• Yang, R. , Ting, C. , & Chu, Y. (2015). A Rapidly Growing Pseudoaneurysm Secondary to Aortic Arch Periaortitis. American Journal of Medical Case Reports, 3(11), 347-351.
  • Yang, Rong-Hsin, Chien-Hsin Ting, and Yum-Kung Chu. "A Rapidly Growing Pseudoaneurysm Secondary to Aortic Arch Periaortitis." American Journal of Medical Case Reports 3, no. 11 (2015): 347-351.

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1. Introduction

Pseudoaneurysm is a transmural blood leak held by adjoining tissues and fibrous reaction, and communicates with the feeding artery [1]. Pseudoaneurysm of the thoracic aorta often occurs as a sequel of trauma, rarely from non-traumatic pathologies such as penetrating atherosclerotic ulcers and periaortitis [2]. The major pathogenetic process leading to periaortitis is inflammation, caused by advanced atherosclerosis [3]. Autoimmunity to certain components of atherosclerotic plaque has been proposed as the stimulus to initiate the inflammatory process [4]. Since a pseudoaneurysm does not contain arterial wall components, the impact of high pressure and blood flow on the aneurysmal sac may result in rupture and sudden death. Delay in diagnosis of the aneurysm and misuse of antimicrobial agents may lead to serious complications [5]. Endovascular stent grafting can be used as a temporary measure to quickly achieve hemodynamic stability and as a bridging measure to possibly allow further definitive surgical treatment [6].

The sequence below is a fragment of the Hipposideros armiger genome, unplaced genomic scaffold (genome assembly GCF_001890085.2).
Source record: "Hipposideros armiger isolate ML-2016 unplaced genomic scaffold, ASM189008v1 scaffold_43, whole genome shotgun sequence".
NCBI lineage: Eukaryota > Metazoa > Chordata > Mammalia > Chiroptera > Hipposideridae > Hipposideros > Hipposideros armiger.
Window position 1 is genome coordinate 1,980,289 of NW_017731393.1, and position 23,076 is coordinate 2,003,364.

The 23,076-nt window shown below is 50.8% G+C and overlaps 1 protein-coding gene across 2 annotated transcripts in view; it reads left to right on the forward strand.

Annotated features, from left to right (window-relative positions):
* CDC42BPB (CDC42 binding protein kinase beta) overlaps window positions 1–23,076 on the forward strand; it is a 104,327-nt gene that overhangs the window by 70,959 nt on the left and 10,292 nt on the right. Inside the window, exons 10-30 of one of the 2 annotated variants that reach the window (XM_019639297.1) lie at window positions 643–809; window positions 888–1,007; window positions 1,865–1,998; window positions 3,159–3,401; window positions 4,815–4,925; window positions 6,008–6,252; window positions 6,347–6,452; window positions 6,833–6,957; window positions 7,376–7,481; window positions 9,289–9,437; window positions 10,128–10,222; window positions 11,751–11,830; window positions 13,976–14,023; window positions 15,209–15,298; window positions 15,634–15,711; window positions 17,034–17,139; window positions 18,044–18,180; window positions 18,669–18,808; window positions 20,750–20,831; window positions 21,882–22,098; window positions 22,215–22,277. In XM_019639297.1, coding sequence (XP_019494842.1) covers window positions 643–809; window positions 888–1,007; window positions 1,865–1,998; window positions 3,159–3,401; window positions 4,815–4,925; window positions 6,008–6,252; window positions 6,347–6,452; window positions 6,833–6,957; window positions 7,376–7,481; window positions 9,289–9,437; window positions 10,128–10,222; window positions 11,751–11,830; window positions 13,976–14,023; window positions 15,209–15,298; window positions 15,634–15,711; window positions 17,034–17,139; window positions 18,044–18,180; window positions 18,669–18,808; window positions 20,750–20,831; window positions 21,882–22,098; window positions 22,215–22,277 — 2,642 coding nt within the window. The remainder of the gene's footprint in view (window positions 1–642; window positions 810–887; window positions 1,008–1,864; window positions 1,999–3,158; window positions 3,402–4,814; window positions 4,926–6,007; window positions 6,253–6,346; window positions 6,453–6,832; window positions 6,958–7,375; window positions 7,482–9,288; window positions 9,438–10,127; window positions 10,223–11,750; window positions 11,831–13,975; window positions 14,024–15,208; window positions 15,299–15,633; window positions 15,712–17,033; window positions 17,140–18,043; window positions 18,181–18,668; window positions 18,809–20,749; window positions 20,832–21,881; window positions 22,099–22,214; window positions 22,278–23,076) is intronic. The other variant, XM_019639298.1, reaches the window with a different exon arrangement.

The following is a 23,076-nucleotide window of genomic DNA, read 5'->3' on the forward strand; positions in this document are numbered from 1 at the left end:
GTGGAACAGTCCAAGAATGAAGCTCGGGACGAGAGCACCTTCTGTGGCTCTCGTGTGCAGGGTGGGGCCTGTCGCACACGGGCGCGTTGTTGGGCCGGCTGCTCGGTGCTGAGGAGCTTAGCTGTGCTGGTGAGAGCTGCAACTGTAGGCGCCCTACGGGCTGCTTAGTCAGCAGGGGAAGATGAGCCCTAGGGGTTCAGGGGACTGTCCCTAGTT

2. Case Report

A 71-year-old hypertensive woman was referred to our hospital due to general malaise and chest pain for one week that localized to the left upper sternal border. She had been treated at another hospital, but chest pain remained her chief complaint throughout. She had been hypertensive for 20 years and had no history of smoking, trauma or diabetes.